What happened next was definitely somewhat forgivable.  Now two miles into my run, eyes moderately glazed over with eyeball perspiration, my vision was not at its peak.  I jogged down the (red) road steadily approaching the dark object, planning to clear it by at least a few feet in case it sprinted at my ankles, continuing my defiant diatribe at it, when it came into focus and I realized I had been berating… a piece of dog poop.  The tarantula, when I finally passed it again (further down the road) and realized it was dead, was spared my lectures.  I already used them up on the poop.

Having packed exercise, fear, adrenaline and wildlife encounters into my 40 minute run, I was now fully prepared to take on making moreGoat Milk Lotion, Soap and Lip Balm.  Tarantula or not, I need to sell more $100 Boxes.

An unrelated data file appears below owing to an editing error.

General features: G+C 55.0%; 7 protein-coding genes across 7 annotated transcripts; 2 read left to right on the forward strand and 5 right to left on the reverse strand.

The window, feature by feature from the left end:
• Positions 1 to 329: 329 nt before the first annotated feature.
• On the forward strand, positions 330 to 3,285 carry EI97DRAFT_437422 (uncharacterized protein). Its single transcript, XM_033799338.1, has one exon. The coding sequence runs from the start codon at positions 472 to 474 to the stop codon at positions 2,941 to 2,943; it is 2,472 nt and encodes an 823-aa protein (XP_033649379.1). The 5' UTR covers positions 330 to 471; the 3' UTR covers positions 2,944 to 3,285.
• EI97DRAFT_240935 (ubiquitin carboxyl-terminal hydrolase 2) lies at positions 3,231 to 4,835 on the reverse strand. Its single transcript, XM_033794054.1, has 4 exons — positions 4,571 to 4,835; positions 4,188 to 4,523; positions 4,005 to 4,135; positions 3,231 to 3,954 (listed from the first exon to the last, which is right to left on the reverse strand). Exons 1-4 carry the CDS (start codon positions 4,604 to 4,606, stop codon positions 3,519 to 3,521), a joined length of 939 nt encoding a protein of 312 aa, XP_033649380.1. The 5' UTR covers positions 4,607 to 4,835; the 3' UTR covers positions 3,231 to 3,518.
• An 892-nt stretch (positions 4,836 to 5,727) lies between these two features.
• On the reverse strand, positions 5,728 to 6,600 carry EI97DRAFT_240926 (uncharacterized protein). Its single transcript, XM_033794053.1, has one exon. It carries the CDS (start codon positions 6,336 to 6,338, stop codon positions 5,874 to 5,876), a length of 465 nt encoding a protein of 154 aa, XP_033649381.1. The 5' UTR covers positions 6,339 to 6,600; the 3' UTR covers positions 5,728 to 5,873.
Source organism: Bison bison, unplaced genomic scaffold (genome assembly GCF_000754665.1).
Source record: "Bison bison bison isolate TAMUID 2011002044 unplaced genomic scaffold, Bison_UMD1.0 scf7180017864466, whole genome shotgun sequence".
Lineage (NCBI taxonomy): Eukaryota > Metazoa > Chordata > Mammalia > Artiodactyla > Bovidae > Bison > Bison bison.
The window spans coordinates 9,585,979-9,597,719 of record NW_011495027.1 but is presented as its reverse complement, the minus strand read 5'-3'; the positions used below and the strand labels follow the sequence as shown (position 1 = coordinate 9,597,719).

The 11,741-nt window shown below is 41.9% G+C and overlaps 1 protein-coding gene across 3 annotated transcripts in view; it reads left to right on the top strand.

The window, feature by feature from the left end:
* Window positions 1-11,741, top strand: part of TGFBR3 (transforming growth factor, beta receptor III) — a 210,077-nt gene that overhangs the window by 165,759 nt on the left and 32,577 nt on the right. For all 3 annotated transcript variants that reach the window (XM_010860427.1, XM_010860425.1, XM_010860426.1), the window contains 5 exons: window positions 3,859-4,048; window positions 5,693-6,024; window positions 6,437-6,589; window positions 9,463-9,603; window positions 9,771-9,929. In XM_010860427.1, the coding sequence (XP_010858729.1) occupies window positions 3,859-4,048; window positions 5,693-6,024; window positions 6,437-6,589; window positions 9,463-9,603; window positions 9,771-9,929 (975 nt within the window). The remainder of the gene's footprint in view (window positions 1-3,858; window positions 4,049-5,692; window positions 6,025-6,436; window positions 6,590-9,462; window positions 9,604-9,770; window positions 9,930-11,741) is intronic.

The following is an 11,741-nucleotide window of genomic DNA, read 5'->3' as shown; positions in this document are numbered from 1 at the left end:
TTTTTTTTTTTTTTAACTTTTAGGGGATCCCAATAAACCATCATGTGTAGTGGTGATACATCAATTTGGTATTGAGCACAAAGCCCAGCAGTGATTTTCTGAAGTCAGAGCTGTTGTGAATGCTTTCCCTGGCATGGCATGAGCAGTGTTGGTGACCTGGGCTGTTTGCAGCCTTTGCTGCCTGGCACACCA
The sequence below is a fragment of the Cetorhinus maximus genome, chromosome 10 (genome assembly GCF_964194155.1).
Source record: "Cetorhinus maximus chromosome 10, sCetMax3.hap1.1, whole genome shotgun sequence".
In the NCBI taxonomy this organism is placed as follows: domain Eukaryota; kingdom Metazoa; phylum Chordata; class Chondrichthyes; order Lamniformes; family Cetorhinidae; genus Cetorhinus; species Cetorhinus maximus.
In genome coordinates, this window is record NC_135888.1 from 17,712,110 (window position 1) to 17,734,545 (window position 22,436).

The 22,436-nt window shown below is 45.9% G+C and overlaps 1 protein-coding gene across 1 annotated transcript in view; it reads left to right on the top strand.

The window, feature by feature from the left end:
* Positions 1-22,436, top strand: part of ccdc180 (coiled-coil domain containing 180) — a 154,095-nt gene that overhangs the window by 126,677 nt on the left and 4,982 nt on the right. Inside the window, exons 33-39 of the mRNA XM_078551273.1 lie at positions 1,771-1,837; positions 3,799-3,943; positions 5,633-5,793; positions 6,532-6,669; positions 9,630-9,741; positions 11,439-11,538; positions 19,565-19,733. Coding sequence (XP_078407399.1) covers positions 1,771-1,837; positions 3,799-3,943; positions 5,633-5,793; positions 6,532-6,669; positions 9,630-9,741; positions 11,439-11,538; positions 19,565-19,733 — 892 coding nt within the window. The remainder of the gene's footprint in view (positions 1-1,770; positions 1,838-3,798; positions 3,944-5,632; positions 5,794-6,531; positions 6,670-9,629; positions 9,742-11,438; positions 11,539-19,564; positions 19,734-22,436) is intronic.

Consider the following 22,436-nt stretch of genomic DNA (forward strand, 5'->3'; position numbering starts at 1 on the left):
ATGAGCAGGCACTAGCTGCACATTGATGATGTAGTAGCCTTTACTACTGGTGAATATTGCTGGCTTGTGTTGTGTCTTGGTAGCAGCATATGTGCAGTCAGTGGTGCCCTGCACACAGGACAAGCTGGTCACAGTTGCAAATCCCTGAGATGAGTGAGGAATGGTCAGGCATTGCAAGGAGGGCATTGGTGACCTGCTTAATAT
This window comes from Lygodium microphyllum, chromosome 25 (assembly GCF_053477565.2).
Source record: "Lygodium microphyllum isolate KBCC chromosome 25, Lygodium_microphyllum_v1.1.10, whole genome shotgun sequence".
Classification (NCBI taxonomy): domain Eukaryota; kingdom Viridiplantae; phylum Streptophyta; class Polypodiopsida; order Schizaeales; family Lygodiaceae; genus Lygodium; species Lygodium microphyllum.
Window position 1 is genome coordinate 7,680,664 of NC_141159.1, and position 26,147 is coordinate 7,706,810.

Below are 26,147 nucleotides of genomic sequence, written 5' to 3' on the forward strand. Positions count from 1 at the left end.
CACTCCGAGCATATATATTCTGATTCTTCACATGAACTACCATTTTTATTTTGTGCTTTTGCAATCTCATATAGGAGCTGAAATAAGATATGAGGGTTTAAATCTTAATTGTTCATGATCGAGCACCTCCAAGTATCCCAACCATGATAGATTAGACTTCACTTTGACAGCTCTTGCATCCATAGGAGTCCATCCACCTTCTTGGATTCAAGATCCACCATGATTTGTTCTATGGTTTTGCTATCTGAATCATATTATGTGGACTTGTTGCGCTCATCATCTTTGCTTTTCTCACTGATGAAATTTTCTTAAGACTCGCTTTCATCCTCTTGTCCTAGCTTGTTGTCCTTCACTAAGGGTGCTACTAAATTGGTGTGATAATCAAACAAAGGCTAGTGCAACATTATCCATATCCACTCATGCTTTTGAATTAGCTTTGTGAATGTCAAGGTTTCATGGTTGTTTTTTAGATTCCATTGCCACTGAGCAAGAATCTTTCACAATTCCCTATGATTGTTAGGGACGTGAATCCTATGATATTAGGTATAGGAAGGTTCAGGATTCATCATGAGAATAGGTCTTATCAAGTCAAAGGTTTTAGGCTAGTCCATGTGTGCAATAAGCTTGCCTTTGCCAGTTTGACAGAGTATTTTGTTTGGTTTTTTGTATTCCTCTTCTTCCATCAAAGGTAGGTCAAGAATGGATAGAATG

Thanks for reading,

The Goat Cheese Lady

P.S.  If you’re new to The Goat Cheese Lady, we are building The Goat Cheese Lady Creamery on our farm in Penrose, Colorado, so I can produce and sell cheese.  The bid for the building’s foundation came much higher than we had planned, so instead of going into debt, we are raising the $13,000 it requires by selling $100 Boxes of our Goat Milk Lotions, Soaps and Lip Balms.  They are great for holiday gifts, hostess gifts, stocking your own house, or sharing with volunteers, friends or employees.  You can click here–>100boxorderform… to see a customizable order form or click here to order a $100 Box that includes a variety of all of our products!

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About The Goat Cheese Lady